first examined for a place to repair his ship after his escape from the
reef; but he found it much too inconvenient and exposed for his purpose;
and it was after this that Endeavour River was discovered.

On one of Mr. Cunningham's explorations he found several cabbage palms
(Seaforthia elegans, Brown); but they were too distant from the tents to
induce me to send for any for the ship's company. Besides this he also
found a species of yam (Caladium macrorhizum, Cunn. manuscripts) the
roots of which would have furnished an excellent substitute for
vegetables for us, had the plants been found in abundance and convenient
for gathering.

During our stay at this harbour our gentlemen visited every part of the
country within five or six miles from the tents. The soil, although
covered with grass, was generally remarked to be shallow and of inferior
quality; as was sufficiently indicated by the small size of the trees.
The distance to which we had penetrated was by no means sufficient to
give a fair idea of the nature of the country in the interior; which from
its hilly appearance might be expected to possess both a rich soil and a
better pasturage than the parts we had seen; but for the latter, the
neighbourhood of the entrance of Endeavour River was by no means
insignificant.

The small number of our crew prevented my sending away a party to examine
the interior with any certainty of protection either to the travellers or
to those left in charge of the vessel; and this circumstance, on several
occasions, precluded us from forming any correct idea of the productions
of the places we visited, which we probably might have been partially
enabled to do by a walk of two or three miles from the sea.

Some kangaroos were seen by us during our visit; and Mr. Hunter shot a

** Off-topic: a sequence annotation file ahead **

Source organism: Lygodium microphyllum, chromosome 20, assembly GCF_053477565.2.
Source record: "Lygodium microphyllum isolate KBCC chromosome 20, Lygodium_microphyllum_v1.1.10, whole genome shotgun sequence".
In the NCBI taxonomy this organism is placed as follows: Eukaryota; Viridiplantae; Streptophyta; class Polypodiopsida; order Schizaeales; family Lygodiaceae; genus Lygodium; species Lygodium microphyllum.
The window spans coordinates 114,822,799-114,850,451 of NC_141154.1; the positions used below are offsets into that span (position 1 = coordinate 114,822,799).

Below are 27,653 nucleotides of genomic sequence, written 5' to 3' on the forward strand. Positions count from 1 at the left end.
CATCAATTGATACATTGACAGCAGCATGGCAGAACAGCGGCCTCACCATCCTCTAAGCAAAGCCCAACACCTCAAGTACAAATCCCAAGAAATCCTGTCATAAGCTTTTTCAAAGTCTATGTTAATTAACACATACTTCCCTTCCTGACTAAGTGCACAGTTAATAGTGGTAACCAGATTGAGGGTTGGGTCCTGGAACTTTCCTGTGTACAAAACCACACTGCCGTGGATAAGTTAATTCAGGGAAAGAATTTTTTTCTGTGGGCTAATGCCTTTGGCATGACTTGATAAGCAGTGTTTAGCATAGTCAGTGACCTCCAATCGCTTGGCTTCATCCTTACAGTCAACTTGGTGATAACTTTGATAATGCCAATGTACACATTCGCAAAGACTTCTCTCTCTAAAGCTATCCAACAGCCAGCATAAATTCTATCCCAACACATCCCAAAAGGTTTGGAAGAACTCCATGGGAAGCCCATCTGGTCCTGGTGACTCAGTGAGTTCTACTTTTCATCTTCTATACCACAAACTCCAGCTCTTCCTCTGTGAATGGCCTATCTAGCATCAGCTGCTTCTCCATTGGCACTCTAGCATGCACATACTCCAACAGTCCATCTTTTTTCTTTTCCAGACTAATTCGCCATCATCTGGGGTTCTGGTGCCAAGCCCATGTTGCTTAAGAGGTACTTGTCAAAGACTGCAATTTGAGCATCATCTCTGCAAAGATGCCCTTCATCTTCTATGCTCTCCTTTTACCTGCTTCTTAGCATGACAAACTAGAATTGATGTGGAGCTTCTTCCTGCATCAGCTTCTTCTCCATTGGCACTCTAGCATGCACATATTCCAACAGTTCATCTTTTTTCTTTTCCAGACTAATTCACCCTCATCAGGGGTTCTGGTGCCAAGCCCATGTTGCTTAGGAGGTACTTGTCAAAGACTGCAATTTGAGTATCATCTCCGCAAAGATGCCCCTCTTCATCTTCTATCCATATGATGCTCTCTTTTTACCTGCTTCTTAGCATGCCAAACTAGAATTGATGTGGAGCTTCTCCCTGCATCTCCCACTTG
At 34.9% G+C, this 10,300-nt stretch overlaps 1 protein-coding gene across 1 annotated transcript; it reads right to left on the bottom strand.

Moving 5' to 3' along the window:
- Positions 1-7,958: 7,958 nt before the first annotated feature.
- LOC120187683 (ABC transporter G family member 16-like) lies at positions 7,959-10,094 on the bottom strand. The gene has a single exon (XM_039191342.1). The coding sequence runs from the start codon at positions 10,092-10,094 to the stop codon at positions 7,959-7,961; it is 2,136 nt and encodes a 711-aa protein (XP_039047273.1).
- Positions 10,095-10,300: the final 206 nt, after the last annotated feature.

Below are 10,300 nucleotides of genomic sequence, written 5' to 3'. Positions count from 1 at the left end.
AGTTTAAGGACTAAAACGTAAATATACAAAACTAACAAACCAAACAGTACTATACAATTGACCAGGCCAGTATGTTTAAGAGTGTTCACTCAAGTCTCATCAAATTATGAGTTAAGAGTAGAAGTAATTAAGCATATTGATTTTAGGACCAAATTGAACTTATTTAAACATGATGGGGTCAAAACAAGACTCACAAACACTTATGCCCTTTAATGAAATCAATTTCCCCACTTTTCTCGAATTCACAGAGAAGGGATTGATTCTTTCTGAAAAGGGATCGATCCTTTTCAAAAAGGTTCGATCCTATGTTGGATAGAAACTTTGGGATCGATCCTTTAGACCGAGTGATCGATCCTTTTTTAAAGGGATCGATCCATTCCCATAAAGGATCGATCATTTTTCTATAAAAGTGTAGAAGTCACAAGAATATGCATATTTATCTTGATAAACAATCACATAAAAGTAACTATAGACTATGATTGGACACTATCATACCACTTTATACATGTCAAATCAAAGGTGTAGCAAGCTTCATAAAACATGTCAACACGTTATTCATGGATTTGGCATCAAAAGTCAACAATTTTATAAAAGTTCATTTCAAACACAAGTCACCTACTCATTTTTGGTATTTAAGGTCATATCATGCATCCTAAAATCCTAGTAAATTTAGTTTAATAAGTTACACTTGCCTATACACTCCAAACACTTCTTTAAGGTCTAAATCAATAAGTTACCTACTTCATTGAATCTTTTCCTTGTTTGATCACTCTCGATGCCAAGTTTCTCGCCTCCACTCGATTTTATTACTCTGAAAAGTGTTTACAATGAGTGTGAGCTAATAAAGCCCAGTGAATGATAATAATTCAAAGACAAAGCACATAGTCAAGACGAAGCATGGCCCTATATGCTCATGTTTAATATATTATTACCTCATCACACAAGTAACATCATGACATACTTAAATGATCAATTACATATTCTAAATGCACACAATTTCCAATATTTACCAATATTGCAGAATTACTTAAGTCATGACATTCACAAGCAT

few birds: among the latter was a specimen of the Psittacus haematodus,
or Blue-mountain parrot of Port Jackson; and a crane-like bird, similar
to the Ardea antigone, was seen at a distance. Some of our gentlemen
observed the impression of a bird's foot, resembling that of an emu; it
was nine inches broad: very few insects were found here. We saw no more
of the natives after their visit on the 30th but the smokes of their
fires were frequently observed in the interior. Mr. Cunningham found some
traces of their having eaten the fruit of the pandanus, of which he says,
"Pandanus pedunculatus, Brown, forms ornamental clumps on these arid
downs, and, being now heavily laden with its compound fruit, afforded me
an ample supply of seeds in a well-ripened state. These tempting
orange-coloured fruits had induced the natives to gather a quantity for
the sake of the little pulp about their base, and I observed that, in
order to enjoy themselves without trouble, they had lately kindled their
fires immediately beneath some of the trees laden with fruit, which with
some shellfish had afforded them a good repast." Cunningham manuscripts.

The weather during our visit has been oftener clouded and hazy than
clear: the wind veered between South-South-East and East-South-East, and
was generally fresh and accompanied with squalls. The thermometer ranged